Business Email Compromise (BEC) , Fraud Management & Cybercrime

US Law Enforcement Arrests 4 for Business Email Compromise

Defendants Allegedly Obtained More Than $5.4 Million From Businesses They Duped
US Law Enforcement Arrests 4 for Business Email Compromise

U.S. federal law enforcement arrested four members of a business email conspiracy and credit card fraud ring, alleging they collectively tricked legitimate businesses into enriching them by $9.2 million.

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The charges against the four accused men - three residents of California and one of Nevada - include conspiracy to commit wire fraud and bank fraud, money laundering, engaging in a conspiracy to committee wire fraud and money laundering, as well as aggravated identity theft. If found guilty on all counts, they face a potential cumulative sentence of 122 years in prison.

Joel Zubaid, 55, Julian Rebiga, 55, David Goran, 56 and Martin Mizrahi, 51, allegedly carried out at least three fraudulent schemes between April and June 2021, a grand jury indictment states.

As a result of their business email compromise efforts, the defendants allegedly obtained more than $5.4 million from businesses duped into believing they were legitimately corresponding with a business contact. In one case, according to the indictment, conspirators obtained access to the business email account of a chief financial officer of a community development corporation. In another, they obtained access to the business email account of an employee of a company owned by a private equity fund.

They attempted to launder the funds by moving them into other bank accounts and cryptocurrency wallets under their control.

The FBI earlier this year warned the private sector that business email compromise - whether through account compromise or impersonation - is a growing threat. Businesses across the globe lost $43 billion between June 2016 and December 2021 to business email compromise, the FBI said. Losses skyrocketed by 65% between July 2019 and December 2021.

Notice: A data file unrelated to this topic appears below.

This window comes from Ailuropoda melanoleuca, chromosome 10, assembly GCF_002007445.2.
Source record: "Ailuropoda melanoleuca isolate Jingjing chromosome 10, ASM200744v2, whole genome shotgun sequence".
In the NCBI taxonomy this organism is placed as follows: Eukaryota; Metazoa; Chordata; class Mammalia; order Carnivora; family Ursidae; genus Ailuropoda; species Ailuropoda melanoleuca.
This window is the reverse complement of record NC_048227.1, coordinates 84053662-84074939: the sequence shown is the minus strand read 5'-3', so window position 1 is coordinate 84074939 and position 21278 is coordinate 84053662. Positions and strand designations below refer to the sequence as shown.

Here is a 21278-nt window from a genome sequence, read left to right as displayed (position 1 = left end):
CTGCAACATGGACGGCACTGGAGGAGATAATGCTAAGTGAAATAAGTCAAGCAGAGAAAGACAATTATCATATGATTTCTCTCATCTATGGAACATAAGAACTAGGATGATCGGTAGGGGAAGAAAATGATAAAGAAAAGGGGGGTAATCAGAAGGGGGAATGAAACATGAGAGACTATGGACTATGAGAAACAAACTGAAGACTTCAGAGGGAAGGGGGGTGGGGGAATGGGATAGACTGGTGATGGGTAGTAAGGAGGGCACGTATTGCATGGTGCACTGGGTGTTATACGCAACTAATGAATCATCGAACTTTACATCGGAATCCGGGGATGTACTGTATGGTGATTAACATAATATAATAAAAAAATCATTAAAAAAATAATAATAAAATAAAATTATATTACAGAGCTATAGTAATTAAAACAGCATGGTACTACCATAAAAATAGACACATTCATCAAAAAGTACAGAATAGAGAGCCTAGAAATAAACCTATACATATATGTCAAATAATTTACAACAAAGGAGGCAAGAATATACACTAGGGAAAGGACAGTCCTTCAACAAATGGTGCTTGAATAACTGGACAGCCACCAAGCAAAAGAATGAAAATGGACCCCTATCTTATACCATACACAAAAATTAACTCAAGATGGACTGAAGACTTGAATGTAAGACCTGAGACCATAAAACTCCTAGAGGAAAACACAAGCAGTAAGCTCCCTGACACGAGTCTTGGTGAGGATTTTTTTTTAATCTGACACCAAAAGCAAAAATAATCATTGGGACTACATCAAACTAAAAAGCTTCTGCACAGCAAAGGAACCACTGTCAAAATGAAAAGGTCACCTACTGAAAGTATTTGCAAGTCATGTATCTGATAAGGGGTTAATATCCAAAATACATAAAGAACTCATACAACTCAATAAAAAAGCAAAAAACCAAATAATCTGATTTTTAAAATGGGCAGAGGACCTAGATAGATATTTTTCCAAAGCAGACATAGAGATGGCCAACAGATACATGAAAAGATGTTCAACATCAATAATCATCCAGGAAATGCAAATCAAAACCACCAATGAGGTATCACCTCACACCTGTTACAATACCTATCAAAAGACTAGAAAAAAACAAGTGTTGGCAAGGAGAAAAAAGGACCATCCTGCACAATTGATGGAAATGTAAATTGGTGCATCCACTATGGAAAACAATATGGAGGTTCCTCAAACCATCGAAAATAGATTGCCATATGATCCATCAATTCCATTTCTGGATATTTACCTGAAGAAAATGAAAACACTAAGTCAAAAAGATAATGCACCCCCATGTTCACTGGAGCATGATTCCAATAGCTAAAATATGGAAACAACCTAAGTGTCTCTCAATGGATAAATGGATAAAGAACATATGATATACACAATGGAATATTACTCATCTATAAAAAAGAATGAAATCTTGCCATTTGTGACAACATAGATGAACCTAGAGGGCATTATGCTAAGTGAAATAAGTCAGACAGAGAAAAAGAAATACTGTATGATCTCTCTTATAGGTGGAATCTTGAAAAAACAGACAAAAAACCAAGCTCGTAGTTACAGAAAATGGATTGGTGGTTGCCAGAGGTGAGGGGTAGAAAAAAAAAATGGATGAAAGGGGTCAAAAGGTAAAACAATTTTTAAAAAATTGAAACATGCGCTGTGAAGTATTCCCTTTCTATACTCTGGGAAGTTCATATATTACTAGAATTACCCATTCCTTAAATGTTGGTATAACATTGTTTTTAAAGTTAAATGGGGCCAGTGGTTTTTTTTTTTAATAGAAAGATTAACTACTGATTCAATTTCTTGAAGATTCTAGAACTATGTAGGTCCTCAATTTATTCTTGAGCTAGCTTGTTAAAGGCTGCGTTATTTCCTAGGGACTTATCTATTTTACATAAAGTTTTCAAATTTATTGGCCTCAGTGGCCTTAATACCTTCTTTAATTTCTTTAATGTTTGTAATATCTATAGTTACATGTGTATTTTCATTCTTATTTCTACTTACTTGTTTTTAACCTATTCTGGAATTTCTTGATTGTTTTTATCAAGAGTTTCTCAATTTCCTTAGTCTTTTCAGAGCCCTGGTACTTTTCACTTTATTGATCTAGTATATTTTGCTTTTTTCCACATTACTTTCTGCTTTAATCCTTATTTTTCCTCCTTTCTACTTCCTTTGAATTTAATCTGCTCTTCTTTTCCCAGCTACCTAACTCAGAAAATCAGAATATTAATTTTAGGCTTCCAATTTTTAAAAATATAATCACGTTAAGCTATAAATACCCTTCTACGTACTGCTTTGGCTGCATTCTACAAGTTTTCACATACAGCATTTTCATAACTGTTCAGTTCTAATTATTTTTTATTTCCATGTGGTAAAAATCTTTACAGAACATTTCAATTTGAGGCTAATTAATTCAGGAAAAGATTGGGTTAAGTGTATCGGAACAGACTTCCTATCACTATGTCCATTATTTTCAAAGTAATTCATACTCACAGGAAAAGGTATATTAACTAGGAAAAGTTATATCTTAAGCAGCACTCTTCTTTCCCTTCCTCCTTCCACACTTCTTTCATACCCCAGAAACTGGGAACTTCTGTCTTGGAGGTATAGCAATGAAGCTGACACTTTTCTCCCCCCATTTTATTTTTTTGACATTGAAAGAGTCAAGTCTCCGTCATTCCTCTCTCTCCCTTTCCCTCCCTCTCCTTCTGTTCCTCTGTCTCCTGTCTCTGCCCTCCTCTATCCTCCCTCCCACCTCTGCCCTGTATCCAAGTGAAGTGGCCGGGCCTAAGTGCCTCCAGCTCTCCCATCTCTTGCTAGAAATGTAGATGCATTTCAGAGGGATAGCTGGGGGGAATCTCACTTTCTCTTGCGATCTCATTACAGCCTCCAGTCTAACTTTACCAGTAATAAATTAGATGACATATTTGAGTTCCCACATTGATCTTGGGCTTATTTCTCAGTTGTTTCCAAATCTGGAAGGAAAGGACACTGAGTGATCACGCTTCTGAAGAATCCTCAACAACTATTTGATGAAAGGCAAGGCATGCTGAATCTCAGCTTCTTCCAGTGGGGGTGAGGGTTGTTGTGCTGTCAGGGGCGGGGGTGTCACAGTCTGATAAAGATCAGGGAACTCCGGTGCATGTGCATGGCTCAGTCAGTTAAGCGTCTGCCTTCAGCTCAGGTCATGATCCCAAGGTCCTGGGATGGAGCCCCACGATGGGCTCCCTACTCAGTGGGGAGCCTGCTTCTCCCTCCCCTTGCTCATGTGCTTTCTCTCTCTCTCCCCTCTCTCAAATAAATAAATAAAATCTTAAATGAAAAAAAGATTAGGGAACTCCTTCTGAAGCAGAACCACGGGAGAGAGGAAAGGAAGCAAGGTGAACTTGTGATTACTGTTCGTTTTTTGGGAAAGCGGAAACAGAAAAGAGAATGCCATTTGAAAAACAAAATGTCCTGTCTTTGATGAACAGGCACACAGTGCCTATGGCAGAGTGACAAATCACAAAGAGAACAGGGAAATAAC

A bank froze two of the co-conspirators' accounts and sought to retrieve funds sent by one defendant to another. "The defendants made multiple attempts to retain or recover control over the funds by lying to the banks about the purpose of the transfers," the Department of Justice wrote in a statement touting the arrests.

Defendants also allegedly rigged point-of-sale machines controlled by Mizrahi and Rebiga's companies to charge more than $3.8 million using stolen credit card information, without the authorization or consent of the card holders.

About the Author

Rashmi Ramesh

Rashmi Ramesh

Assistant Editor, Global News Desk, ISMG

Ramesh has seven years of experience writing and editing stories on finance, enterprise and consumer technology, and diversity and inclusion. She has previously worked at formerly News Corp-owned TechCircle, business daily The Economic Times and The New Indian Express.

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